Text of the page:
Stop Hating On Yourself About Infertility

Hey, there’s a person over there who looks like they are suffering. They look like they are in pain and they are upset.

Go punch them in the head.

What? Do what? Are you serious?

I am absolutely serious. Go punch them in the head. While they’re down, kick them, too. And please tell them that they are a failure.

You look appalled by what I’m saying. Why is that?

Isn’t that what you do to yourself every day? Hating on yourself about infertility?

Every day I meet with women who hate on themselves for the medical problem of infertility.  Unfair, I say, so unfair!   Why are you treating a human being whom I care about in this terrible way?


Flip the script and stop hating on yourself about infertility. Please.

Here’s how you do it. You have the same amount of compassion for yourself that you have for other people.

Can I tell you how many times people tell me that they don’t know how to do that? Maybe you are one of those people. I certainly had to learn it for myself. I come from a family that regularly serves up a shame buffet. A shame fest. I had to learn to have compassion for myself and not load my plate up with shame.

You can too.

Here are a couple of ideas. I love the book The Four Agreements by Don Miguel Ruiz. It was one of Oprah’s Super Soul Sunday book recommendations that was wildly popular several years ago. It is deceptively simple. Here are the four steps:

Be impeccable with your word.

Don’t make assumptions.

Don’t take things personally.

Always do your best.

Here’s my interpretation.

  • Be impeccable with your word. In short, you don’t say ugly things to other people. You also don’t say ugly things to yourself. And if some of those slip out of your mouth or float around in your mind, you question them. A typical one is “I am a failure.” Is that true, you with a medical problem of infertility? Let me ask you this: would you tell a person with cancer that they are a failure? I don’t think so.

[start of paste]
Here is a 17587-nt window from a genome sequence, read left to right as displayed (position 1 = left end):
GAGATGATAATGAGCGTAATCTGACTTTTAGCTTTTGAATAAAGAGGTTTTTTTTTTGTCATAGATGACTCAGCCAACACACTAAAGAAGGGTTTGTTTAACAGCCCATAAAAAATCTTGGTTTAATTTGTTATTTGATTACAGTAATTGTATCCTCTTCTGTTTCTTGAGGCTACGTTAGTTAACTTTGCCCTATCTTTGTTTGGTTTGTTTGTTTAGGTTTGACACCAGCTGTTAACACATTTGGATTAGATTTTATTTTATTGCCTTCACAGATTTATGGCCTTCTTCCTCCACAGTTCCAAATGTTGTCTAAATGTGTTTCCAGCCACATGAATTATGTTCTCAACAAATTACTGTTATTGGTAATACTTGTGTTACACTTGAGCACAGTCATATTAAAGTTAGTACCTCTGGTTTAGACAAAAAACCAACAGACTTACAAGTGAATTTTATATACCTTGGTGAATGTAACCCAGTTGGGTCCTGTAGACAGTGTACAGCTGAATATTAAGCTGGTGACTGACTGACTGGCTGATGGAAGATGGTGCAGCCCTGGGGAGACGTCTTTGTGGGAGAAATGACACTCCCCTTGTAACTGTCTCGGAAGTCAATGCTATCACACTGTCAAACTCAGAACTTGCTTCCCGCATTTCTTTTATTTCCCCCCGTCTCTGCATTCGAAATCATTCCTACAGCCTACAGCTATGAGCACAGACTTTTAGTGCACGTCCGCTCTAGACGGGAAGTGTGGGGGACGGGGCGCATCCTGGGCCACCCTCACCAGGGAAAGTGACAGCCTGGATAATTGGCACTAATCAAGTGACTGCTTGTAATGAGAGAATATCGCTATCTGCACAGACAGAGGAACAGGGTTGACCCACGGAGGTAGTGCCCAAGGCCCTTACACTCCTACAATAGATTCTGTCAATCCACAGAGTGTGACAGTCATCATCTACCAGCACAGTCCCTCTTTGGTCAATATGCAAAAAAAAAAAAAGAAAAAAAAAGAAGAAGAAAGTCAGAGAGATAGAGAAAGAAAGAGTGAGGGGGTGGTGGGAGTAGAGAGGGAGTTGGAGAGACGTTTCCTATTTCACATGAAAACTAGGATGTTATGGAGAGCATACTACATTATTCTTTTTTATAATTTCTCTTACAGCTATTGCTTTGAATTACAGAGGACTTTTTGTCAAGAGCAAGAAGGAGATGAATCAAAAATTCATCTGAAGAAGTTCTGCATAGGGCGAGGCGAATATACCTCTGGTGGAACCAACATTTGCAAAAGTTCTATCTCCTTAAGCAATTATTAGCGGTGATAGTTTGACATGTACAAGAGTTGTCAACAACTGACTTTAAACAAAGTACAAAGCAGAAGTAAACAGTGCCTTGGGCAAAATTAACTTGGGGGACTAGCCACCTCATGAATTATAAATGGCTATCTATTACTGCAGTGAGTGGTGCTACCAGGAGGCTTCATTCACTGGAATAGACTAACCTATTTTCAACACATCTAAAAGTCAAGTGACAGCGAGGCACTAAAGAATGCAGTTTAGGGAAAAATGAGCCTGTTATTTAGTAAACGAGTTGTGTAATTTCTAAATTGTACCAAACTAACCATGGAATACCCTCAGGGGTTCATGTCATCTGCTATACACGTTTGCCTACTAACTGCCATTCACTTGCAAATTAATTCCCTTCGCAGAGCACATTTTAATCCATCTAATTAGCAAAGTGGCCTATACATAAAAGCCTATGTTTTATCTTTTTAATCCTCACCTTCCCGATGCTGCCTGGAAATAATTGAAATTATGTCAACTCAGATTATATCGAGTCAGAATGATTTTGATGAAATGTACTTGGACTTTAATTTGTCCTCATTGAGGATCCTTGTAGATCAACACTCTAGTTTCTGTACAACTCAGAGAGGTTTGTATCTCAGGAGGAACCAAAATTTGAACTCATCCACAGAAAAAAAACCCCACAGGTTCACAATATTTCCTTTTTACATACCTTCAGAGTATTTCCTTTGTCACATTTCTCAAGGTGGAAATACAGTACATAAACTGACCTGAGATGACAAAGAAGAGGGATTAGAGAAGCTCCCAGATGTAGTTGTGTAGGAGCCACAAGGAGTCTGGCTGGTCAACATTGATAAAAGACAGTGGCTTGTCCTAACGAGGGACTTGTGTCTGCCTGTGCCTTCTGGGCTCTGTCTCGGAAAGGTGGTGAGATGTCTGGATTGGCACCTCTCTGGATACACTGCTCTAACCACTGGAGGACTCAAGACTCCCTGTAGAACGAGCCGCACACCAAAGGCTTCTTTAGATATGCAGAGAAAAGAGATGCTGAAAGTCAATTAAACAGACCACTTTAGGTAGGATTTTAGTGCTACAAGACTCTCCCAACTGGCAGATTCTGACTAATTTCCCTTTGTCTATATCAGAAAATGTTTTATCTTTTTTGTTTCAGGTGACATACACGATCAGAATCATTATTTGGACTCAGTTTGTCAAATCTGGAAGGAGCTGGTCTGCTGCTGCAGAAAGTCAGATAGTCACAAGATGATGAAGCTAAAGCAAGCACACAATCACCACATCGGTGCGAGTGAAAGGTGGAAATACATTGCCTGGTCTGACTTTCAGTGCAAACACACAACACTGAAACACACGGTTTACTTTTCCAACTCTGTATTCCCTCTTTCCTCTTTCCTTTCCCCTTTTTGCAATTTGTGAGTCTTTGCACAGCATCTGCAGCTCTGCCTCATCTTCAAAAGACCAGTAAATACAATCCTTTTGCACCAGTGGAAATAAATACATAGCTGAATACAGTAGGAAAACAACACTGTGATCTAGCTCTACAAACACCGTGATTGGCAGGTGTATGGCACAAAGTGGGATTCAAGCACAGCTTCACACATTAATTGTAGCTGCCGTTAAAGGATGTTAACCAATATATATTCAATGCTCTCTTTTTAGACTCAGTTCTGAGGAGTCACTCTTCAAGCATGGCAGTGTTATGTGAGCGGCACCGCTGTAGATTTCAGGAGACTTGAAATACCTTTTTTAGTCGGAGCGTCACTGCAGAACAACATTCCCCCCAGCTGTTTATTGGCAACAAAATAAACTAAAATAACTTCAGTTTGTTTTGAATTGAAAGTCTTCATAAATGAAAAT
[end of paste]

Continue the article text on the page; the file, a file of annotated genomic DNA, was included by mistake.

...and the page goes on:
• Don’t make assumptions. Most people struggle with this one. In my experience, people do not make positive assumptions, as a rule. In the infertility treatment world, I hear more about assuming that a cycle will not work than people who assume that it will. Assumptions are often wrong or irrelevant, but when you go into them, your mind and body will react negatively. This is why people are often surprised and relieved when their negative assumptions are not true.
  • Don’t take things personally. You see pregnant women and new babies and you become infuriated. I feel you. I have been there. I also know that those other women did not get pregnant or have a baby to be harmful personally to me or to you. Here is a picture that can tell the story.

  • Always do your best. This does not mean being perfect. After you have an egg retrieval, your best will be to walk down the hall at home and get into bed without falling. On a day when you have had enough sleep and you are feeling relatively well, your best will be very, very different. They are both your best. Best is relative.

So, stop it. Stop hating on yourself. Infertility is hard enough without treating yourself terribly. Hug yourself instead. (I’m sending you a hug too! ?) Really, use The Four Agreements every day. It really helps. And thank yourself for doing your best to get through each day. Just your best. I am there with you in spirit.



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